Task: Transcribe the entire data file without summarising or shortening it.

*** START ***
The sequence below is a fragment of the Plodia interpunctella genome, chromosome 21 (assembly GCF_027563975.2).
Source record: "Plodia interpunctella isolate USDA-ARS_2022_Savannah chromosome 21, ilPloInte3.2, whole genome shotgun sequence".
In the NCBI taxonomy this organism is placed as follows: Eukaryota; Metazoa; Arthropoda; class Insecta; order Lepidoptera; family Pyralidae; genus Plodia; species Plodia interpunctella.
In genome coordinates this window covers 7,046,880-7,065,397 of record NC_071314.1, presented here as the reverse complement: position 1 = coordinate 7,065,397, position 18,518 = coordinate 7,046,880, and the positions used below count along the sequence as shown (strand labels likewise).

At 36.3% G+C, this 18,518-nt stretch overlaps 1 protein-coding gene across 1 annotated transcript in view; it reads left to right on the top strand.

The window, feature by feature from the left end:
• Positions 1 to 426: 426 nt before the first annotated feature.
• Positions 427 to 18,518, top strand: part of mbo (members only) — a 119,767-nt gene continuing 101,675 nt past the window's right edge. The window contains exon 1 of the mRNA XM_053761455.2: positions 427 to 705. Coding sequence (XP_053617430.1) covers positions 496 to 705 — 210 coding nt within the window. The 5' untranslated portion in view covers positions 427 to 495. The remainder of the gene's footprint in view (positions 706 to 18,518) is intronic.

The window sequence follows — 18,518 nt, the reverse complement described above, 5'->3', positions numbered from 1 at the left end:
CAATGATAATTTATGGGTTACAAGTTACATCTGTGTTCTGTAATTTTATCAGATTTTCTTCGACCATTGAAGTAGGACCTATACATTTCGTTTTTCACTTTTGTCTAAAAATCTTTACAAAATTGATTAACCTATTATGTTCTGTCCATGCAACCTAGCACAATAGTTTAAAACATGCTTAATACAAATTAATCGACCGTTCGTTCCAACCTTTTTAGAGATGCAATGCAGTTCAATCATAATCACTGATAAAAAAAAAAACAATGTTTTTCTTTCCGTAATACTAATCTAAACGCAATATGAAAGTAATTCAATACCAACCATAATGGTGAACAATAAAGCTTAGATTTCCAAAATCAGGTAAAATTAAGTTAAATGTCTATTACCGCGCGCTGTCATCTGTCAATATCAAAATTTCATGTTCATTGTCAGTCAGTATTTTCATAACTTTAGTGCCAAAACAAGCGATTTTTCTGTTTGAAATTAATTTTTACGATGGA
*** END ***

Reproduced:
The sequence below is a fragment of the Plodia interpunctella genome, chromosome 21 (assembly GCF_027563975.2).
Source record: "Plodia interpunctella isolate USDA-ARS_2022_Savannah chromosome 21, ilPloInte3.2, whole genome shotgun sequence".
In the NCBI taxonomy this organism is placed as follows: Eukaryota; Metazoa; Arthropoda; class Insecta; order Lepidoptera; family Pyralidae; genus Plodia; species Plodia interpunctella.
In genome coordinates this window covers 7,046,880-7,065,397 of record NC_071314.1, presented here as the reverse complement: position 1 = coordinate 7,065,397, position 18,518 = coordinate 7,046,880, and the positions used below count along the sequence as shown (strand labels likewise).

At 36.3% G+C, this 18,518-nt stretch overlaps 1 protein-coding gene across 1 annotated transcript in view; it reads left to right on the top strand.

The window, feature by feature from the left end:
• Positions 1 to 426: 426 nt before the first annotated feature.
• Positions 427 to 18,518, top strand: part of mbo (members only) — a 119,767-nt gene continuing 101,675 nt past the window's right edge. The window contains exon 1 of the mRNA XM_053761455.2: positions 427 to 705. Coding sequence (XP_053617430.1) covers positions 496 to 705 — 210 coding nt within the window. The 5' untranslated portion in view covers positions 427 to 495. The remainder of the gene's footprint in view (positions 706 to 18,518) is intronic.

The window sequence follows — 18,518 nt, the reverse complement described above, 5'->3', positions numbered from 1 at the left end:
CAATGATAATTTATGGGTTACAAGTTACATCTGTGTTCTGTAATTTTATCAGATTTTCTTCGACCATTGAAGTAGGACCTATACATTTCGTTTTTCACTTTTGTCTAAAAATCTTTACAAAATTGATTAACCTATTATGTTCTGTCCATGCAACCTAGCACAATAGTTTAAAACATGCTTAATACAAATTAATCGACCGTTCGTTCCAACCTTTTTAGAGATGCAATGCAGTTCAATCATAATCACTGATAAAAAAAAAAACAATGTTTTTCTTTCCGTAATACTAATCTAAACGCAATATGAAAGTAATTCAATACCAACCATAATGGTGAACAATAAAGCTTAGATTTCCAAAATCAGGTAAAATTAAGTTAAATGTCTATTACCGCGCGCTGTCATCTGTCAATATCAAAATTTCATGTTCATTGTCAGTCAGTATTTTCATAACTTTAGTGCCAAAACAAGCGATTTTTCTGTTTGAAATTAATTTTTACGATGGA